Last weekend I had the very great pleasure of being able to play some of my and other people’s prototypes, not just with some keen gamers, but with a cheery band of actual game designers, courtesy of the good folks of Surprised Stare Games. This was, as perhaps might be expected, a whole lot of fun. It was also incredibly inspiring and educational.
One topic of good-natured debate was what exactly makes a good game (of which there many) into a great one (of which there are deservedly few). What precisely are the ingredients of this elusive, alchemical, magical elixir? What exactly goes into that game design secret sauce?
Sadly, I cannot tell you. Not because I am bound by some arcane code of ludological honour, but because, rather more prosaically, none of us actually knew. And my guess is that not even the designers of great games know for sure. It seems the game design universe has its own breed of dark matter, which I doubt even the Large Hadron Collider, busy sabotaging itself from its own doomed future, has much chance of discovering, assuming anyone ever turns it on, that is.
However, just as physicists can prescribe the properties of the Higg’s boson without ever having caught a glimpse of it, we can perhaps begin to piece together the likely nature of the secret sauce, element by element, if we are prepared to consider the ‘special something’ that makes a great game great.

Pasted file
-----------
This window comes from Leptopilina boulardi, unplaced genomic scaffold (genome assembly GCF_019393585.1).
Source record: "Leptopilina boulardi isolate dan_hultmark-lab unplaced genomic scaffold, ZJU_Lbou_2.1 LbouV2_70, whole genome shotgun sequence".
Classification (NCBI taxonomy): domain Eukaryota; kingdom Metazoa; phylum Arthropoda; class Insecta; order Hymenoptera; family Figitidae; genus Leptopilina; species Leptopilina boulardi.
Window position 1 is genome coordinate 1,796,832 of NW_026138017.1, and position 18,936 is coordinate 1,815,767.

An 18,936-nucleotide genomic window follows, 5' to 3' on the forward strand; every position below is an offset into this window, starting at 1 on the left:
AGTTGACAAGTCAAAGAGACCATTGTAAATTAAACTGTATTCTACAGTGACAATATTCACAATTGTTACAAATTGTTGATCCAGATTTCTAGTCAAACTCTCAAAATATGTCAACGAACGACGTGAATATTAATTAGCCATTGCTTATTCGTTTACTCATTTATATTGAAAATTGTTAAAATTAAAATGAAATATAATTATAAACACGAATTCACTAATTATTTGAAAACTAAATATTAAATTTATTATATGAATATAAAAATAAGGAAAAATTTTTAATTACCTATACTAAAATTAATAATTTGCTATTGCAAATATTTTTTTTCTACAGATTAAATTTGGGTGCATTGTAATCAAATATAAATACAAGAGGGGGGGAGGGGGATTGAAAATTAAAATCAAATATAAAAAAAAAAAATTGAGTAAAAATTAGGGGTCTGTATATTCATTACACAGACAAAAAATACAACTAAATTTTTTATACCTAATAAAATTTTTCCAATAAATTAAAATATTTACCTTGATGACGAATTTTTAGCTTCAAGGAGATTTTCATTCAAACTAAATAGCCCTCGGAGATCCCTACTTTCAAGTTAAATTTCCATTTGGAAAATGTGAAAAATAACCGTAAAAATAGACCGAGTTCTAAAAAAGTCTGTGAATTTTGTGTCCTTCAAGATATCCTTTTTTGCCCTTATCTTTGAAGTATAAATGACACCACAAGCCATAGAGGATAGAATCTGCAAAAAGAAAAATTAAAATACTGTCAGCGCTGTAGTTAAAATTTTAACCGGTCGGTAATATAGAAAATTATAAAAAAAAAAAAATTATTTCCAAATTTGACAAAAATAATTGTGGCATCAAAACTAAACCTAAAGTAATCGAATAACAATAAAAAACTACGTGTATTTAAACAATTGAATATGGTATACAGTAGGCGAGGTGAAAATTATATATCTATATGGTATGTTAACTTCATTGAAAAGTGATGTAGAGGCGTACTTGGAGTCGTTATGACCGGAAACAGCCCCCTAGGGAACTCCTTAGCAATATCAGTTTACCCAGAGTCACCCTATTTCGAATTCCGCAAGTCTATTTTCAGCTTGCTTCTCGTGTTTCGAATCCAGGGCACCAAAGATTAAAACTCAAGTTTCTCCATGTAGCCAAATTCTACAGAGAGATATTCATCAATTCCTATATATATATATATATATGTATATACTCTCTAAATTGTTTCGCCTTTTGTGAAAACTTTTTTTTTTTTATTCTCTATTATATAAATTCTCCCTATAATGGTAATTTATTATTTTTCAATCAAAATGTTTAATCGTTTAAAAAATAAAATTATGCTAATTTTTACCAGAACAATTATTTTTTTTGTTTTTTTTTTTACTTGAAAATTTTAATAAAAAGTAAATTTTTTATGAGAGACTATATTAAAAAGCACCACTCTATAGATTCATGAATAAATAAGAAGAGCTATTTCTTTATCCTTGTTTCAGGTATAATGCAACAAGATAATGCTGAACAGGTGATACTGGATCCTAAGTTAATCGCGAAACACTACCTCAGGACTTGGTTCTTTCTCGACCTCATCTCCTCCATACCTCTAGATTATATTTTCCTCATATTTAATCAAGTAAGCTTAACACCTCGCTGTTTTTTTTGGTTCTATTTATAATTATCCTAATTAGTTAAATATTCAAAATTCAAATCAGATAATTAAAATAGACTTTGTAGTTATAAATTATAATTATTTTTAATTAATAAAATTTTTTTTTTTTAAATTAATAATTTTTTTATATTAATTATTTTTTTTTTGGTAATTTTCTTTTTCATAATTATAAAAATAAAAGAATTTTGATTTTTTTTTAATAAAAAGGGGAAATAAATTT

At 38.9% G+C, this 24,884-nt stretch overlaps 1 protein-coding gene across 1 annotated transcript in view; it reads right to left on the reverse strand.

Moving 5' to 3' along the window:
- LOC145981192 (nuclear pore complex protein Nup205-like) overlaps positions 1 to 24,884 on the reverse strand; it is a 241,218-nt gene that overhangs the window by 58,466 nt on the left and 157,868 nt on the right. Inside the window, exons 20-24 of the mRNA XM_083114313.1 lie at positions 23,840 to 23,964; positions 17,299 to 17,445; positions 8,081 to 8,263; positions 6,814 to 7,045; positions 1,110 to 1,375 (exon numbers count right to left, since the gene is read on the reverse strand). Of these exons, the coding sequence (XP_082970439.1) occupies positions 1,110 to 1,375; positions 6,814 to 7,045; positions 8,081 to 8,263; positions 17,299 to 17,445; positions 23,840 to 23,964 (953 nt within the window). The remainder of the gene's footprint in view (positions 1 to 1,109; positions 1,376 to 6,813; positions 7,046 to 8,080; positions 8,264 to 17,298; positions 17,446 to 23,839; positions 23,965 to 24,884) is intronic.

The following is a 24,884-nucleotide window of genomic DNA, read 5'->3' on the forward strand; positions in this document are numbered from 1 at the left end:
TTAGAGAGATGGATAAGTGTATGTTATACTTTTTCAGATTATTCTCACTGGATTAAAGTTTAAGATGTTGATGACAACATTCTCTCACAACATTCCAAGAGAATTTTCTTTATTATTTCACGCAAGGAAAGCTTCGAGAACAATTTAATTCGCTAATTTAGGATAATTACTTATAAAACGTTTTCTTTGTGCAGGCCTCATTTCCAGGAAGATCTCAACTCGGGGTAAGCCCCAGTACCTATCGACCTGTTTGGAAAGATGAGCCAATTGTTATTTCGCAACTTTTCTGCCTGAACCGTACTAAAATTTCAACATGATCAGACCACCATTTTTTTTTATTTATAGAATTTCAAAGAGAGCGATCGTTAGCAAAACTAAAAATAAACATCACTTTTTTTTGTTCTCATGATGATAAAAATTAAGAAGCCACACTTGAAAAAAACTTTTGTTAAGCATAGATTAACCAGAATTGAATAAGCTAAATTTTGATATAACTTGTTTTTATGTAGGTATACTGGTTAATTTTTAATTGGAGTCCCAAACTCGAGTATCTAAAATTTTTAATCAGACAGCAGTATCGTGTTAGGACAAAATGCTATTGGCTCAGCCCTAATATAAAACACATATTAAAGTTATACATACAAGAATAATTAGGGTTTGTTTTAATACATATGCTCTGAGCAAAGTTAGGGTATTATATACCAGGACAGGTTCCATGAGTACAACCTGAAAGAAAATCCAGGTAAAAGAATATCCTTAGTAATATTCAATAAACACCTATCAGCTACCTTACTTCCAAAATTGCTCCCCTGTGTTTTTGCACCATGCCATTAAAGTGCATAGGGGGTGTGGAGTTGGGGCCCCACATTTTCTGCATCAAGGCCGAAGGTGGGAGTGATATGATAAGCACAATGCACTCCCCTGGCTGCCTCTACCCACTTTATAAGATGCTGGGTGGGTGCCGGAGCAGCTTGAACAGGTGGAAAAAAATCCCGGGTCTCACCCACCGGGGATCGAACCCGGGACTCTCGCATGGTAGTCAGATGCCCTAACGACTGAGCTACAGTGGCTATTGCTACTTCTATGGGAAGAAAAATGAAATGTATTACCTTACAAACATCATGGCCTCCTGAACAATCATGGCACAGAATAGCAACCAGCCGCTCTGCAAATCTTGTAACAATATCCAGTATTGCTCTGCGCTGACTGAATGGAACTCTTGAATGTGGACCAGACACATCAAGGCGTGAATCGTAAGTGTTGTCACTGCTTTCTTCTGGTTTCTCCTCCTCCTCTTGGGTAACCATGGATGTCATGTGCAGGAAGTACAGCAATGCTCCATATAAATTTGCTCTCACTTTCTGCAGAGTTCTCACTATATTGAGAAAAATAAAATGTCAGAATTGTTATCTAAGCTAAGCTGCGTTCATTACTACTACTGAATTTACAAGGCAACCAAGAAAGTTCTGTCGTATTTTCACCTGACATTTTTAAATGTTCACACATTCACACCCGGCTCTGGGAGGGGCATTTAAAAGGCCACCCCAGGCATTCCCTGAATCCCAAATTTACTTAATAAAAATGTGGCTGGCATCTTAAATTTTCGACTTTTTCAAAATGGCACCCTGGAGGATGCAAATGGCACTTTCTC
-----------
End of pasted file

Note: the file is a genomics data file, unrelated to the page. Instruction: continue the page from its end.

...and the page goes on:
I shall save a fuller discussion of this topic for some later date (when I have had a proper chance to think about it), but by way of example I can say that the experience of playing one particular prototype at the weekend has stuck with me more than all the others. Without revealing any intimate details, I can say that while it had many characteristics of a ‘classic’ Eurogame in terms of its historical theme and episodic, card-driven mechanics it played a very clever trick by only appearing (to the casual observer) to be about those things, while all the while actually being about something else. Its ‘special something’ was an entirely natural, unscripted and wholly emergent sense of story-telling, and it was that which made the game truly memorable and fun in a quite unexpected and delightful way.
And that’s the sort of thing, if you could bottle it, that could make you a fortune.